When As You Sow hosted a webinar introducing The 100 Most Overpaid CEOs, the first edition of our new report series analyzing S&P 500 executive pay packages and how mutual funds voted on them, many people asked questions about the ratio of CEO pay to worker pay. We had to tell them that although the rule demanding the disclosure of that figure was specified under the Dodd-Frank Wall Street Reform and Consumer Protection Act and signed into law back in July 2010, that data still isn’t available. And it won’t be available for the second edition. We aren’t even sure if it will be available for the third edition. The CEO/worker pay ratio is a basic question that we should be able to answer, but without disclosure we can only make approximations, and there’s no reason we should be flying blind on this.
Today marks the fifth anniversary of the passage Dodd-Frank. It is a sweeping piece of legislation, addressing a wide range of issues, from banking sector stability, the creation of a new consumer protection agency to conflict minerals supply chain transparency. Several provisions under Title IX relate to governance, and specifically to executive compensation. In January 2011, the SEC issued proposed rules to implement section 951, allowing shareholders to vote on executive pay, and requiring certain funds to disclose how they voted.
Other rules have been much slower in coming. In April of this year, the SEC issued proposed rules under 953a which will require clear and comparable disclosure on the interplay of pay and performance. Just earlier this month – with today’s anniversary fast approaching – the SEC issued proposed rules on clawbacks, which will allow companies to “claw back” compensation if it turns out the executive fudged the numbers – a practice more widespread than an honest investor might imagine.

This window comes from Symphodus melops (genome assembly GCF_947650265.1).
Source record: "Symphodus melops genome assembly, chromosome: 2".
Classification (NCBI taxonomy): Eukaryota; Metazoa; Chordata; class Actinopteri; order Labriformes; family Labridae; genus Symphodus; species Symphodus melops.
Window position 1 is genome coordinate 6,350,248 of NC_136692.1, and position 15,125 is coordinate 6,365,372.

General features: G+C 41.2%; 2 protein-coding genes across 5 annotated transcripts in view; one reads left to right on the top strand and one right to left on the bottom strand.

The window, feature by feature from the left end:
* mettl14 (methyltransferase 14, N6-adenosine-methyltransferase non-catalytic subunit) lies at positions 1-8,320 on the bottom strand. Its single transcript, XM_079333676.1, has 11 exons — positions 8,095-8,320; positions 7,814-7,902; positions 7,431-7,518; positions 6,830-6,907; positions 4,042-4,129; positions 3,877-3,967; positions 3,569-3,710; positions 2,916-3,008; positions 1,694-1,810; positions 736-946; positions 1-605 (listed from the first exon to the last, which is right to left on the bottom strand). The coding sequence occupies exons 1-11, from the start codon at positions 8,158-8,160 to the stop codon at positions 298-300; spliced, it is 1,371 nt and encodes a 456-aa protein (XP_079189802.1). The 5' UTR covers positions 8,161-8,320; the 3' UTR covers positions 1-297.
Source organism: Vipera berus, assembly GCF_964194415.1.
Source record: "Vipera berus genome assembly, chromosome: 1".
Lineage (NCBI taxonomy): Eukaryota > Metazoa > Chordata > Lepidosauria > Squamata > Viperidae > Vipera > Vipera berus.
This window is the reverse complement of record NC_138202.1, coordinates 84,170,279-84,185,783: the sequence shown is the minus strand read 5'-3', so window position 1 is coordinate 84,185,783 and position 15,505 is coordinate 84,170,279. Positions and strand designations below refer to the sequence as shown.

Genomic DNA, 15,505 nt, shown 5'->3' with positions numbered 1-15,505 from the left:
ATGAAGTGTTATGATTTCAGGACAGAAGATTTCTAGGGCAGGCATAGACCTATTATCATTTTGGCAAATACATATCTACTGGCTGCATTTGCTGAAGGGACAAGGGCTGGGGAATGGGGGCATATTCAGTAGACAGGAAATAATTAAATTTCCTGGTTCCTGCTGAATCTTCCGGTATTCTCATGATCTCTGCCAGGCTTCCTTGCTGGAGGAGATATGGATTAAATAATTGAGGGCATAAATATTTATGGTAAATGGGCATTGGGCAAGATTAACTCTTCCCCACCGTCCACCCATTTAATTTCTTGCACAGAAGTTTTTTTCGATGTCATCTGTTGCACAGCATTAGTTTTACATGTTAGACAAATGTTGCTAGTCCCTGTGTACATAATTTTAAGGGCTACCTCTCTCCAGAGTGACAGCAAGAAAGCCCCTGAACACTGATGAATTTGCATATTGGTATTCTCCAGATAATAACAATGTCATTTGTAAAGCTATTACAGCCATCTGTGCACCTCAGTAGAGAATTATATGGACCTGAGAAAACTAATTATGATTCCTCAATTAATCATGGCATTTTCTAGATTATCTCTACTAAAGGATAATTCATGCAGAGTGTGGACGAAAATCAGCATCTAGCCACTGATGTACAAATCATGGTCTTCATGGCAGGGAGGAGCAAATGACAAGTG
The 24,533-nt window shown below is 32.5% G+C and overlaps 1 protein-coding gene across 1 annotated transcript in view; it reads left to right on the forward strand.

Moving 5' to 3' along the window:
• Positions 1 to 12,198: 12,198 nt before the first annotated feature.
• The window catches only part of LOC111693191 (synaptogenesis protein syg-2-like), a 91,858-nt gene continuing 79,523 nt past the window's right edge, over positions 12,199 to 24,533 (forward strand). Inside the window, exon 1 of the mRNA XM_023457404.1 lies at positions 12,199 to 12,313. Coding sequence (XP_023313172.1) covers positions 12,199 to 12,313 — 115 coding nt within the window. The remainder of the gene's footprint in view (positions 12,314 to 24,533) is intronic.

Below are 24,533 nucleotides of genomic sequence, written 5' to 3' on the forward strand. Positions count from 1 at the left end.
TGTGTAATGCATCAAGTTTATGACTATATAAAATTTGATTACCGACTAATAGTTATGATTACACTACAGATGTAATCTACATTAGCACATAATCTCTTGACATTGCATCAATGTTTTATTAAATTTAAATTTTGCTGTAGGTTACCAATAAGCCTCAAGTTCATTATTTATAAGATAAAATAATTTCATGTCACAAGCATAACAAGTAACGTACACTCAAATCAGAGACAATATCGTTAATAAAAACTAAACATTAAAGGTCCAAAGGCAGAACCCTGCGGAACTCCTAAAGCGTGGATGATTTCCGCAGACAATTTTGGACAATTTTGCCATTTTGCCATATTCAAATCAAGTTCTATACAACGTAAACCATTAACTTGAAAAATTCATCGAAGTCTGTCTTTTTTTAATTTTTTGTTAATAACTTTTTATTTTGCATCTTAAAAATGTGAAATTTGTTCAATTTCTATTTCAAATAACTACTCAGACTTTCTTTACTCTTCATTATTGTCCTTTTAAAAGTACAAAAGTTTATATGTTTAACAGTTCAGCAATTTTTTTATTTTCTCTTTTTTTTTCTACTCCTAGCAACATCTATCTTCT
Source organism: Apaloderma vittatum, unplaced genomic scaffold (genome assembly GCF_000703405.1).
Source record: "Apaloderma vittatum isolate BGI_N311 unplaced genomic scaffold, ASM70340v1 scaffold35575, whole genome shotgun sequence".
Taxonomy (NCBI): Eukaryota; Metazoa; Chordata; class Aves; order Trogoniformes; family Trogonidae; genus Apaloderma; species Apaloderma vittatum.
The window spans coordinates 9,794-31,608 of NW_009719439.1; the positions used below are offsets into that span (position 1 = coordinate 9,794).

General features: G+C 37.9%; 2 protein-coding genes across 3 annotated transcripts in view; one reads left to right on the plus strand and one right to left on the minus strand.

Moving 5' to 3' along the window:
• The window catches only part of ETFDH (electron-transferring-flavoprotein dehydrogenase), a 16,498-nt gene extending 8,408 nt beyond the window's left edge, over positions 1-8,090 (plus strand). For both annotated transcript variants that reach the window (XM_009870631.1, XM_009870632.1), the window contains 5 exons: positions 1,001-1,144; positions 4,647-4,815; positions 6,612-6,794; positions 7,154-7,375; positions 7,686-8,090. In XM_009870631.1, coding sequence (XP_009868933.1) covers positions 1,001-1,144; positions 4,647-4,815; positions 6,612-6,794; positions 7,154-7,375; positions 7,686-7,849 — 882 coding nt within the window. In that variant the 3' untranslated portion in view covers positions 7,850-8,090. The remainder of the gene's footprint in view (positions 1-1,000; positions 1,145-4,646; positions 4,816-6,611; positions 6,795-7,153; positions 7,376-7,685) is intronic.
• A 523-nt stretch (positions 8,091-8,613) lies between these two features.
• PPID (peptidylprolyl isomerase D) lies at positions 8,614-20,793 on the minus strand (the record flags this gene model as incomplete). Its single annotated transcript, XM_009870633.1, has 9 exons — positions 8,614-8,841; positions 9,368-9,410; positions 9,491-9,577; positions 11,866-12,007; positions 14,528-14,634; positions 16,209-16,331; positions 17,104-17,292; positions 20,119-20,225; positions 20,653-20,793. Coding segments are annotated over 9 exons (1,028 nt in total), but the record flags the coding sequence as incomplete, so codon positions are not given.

But proposing rules is only one step in the process. Almost two years have passed since the SEC issued proposed rules on Section 953b, with little action since. This crucial rule will require disclosure of the ratio of CEO pay to that of average worker at a given company. That simple, digestible comparison has long intrigued shareholders, and there is no doubt that investors and citizens alike are clamoring for this data. After proposed rules were released in September 2013, over 130,000 individuals filed comment letters – a record for the SEC. Almost all these letters, many of which make for fascinating reading, were filed in support of the rule. But the SEC continued to drag its feet. Elizabeth Warren wrote a scathing letter to SEC Chairwoman Mary Jo White, specifically referencing promises made during White’s confirmation hearings. In July 2015, several large organizations – including Public Citizen and the AFL-CIO – delivered a petition with 165,000 signatures demanding implementation of the rule.
And here we are, still waiting for the disclosures that were promised.
When implemented, 953b will be a crucial data point. Thanks to mandated disclosures, some in place since the Great Depression (and opposed by corporations then as vigorously and bitterly as modern companies oppose current reforms), we already know how much CEOs are paid. The standardized pay ratio will give us new insight into a company’s pay philosophy. It will help us see which companies view employees as resources, and not just as costs. Poorly designed executive compensation programs can incentivize a short term focus. The long term sustainability of the company depends on so much more than the individual in the corner office.
The current system of executive compensation is bad for the worker; it’s bad for the economy; and it’s bad for the shareholders of companies overpaying their CEOs. When 935b is implanted, we’ll know which companies are helping drive the “upward spiral” of skyrocketing CEO pay. It’s time for the SEC to implement the rule, mandate the disclosures, and free investors and consumers from the endless wait.